According to a recent survey, 98% of Christian movie viewers have problems with Noah.
But this research asked people, 99.98% of whom have probably not seen the movie yet, if they were “satisfied with a biblically themed movie – designed to appeal to you – which replaces the Bible’s core message with one created by Hollywood?” Push-poll much?
But this actually brings up an interesting question, how can you explain Christians love-hate relationship with Hollywood? It is even more interesting after noting the response to Matthew McConaughey’s Oscar speech.
His speech, complete with questionable theology, was quickly praised and adopted by Christians across the country because he said “God.” Yet, biblical movies like Son of God and Noah are frequently criticized by many of the same Christians for not being biblically accurate.
We seem shocked to learn that Son of God is not the Gospel of John, Noah will not be the book of Genesis, and Exodus will not look like the biblical book reads.
Can I just say, it’s OK if they’re not? We should not expect them to be for two reasons – our standard is too high and our understanding of art is too low.
Movies will not obtain perfection.
I have no problem holding to the position that God’s word is perfect. I believe it to be infallible and inerrant. This does not mean, however, that I believe biblically based movies should be the same. In fact, it’s the exact opposite.
When we use the inerrancy of Scripture as the measuring stick for movies drawing from biblical sources, we demean what we claim we are protecting. To say that those movies must be just like the Bible, we are insisting fallible humans recreate perfection apart from God’s inspiration.
How unique would God’s word be, if humans could duplicate it in a different medium using our own abilities?
It is completely unfair to these films to judge them on an impossible standard of perfection. No movie or any other work of art would ever be deemed worthwhile. But then, what would that mean for us, as sub-creators made in the image of the Creator?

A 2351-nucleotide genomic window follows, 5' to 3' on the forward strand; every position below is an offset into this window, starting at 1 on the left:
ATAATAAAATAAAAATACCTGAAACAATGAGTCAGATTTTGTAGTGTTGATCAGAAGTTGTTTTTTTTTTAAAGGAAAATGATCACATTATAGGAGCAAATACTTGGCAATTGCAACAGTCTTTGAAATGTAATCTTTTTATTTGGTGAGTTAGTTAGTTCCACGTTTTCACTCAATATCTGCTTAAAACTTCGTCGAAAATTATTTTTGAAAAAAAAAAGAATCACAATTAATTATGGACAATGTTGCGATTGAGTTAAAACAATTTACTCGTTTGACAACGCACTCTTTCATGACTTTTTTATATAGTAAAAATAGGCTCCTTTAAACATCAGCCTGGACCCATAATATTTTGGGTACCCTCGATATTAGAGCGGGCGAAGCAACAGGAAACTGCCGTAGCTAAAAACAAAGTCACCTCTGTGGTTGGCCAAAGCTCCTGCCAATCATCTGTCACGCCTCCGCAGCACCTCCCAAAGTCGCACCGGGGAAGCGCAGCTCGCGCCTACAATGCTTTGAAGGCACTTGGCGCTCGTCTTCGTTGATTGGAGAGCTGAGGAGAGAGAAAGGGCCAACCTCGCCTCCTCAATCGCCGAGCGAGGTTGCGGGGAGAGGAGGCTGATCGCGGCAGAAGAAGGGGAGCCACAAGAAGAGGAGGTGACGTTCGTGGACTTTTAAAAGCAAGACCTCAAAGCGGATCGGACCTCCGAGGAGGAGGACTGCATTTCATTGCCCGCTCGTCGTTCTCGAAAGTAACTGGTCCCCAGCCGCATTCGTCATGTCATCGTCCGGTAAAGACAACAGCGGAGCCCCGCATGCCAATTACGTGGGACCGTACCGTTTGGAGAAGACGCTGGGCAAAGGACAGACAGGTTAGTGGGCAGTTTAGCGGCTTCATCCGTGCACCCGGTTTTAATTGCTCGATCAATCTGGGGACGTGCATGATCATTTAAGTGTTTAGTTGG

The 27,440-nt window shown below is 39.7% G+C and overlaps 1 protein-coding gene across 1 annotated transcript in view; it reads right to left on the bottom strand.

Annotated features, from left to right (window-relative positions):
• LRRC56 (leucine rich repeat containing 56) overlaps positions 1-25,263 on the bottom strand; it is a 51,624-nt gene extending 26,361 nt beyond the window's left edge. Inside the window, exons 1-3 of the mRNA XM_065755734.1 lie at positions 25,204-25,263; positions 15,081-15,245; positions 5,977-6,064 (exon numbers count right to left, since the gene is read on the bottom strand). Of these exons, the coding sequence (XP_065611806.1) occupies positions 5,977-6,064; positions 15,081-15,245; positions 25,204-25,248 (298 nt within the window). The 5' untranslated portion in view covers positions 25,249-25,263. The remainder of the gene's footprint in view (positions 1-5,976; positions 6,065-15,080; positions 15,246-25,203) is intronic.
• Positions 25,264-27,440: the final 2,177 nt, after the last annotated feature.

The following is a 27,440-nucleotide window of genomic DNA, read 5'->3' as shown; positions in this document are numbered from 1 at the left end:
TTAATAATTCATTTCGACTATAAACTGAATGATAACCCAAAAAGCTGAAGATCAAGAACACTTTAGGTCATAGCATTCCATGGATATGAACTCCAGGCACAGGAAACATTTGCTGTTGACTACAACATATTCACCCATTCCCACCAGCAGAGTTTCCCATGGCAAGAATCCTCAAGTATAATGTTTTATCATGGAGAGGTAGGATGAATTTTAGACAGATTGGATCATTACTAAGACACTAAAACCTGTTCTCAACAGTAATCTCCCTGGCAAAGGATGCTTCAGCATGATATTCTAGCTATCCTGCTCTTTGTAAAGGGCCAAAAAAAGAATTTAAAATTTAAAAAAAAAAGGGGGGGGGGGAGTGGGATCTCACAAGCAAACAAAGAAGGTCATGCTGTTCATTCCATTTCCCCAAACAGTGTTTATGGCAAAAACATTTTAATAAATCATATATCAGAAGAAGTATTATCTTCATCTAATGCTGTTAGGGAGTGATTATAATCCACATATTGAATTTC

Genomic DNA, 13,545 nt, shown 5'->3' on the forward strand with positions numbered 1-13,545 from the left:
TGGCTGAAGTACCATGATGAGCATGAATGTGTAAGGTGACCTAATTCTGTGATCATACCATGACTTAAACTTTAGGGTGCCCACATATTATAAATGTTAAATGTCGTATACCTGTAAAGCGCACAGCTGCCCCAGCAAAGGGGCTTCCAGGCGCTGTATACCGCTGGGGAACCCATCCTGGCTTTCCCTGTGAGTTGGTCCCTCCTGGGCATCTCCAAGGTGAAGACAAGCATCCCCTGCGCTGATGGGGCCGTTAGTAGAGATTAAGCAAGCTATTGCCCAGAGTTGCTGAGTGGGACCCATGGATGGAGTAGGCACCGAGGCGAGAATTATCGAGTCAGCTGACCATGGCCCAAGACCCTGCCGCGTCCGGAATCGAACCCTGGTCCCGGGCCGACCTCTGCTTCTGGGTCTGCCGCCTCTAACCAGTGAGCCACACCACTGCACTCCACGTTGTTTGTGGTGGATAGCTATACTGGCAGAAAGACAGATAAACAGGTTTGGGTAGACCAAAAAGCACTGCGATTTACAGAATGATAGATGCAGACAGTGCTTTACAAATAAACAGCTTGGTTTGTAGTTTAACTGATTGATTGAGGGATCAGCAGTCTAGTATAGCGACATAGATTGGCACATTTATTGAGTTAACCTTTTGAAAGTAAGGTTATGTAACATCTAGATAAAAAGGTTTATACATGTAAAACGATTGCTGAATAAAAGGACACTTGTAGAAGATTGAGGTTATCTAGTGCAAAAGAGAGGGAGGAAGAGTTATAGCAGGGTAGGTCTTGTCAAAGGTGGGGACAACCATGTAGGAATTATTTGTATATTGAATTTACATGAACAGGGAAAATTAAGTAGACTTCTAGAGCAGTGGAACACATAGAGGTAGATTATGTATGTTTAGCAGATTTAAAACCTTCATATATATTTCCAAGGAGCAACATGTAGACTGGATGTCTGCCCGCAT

If only things that perfectly reflect and relay the message of Scripture should be allowed, where does that leave us as fallible, fallen humans? Let’s not hold these films to a standard that we could never meet ourselves.
Movies will be pieces of noteworthy art.
The film Noah is not the book of Genesis projected on to a screen. It is a piece of art from director Darren Aronofsky inspired by the story of Noah in Genesis. That is a big difference.
Art has a different objective than the Bible. While we turn to the Bible for answers, art is often used to raise questions or highlight certain concepts or themes.
Art, by its very nature, cannot be a “perfect” restatement of its inspiration. Is a painting of a sunrise, the same thing as the sunrise? No, it’s something different, something unique. The painting stands alone as distinct from the scene that inspired it.
This is the case even when art draws its inspiration from another piece of art. No movie inspired by a book can be the same as the written text. Why would we expect it to be otherwise with the Bible?
Every presentation of a biblical narrative is an artistic retelling of the story. Pastors often summarize scriptural stories, and in doing so they use artistic license to present some details and not others. They highlight certain compelling aspects, which is the same as what a filmmaker does.
So what do we do with biblically-inspired films?
In some ways, we treat them exactly like any other movie. We judge them based on their artistic merit and how truthful they are to this world. Is it done well? Does the film ring true about a facet of this life? Is there something worthwhile and redeemable we can draw from the movie?
But also, we can view them somewhat differently in that they present us with an opportunity. How many people will be curious about the real Noah after seeing the film version? We will be presented with an opportunity to have conversations about sin and salvation in a culture that often refuses to believe in the existence of the former or a need for the latter.
Even more than 98% of Christian should welcome that.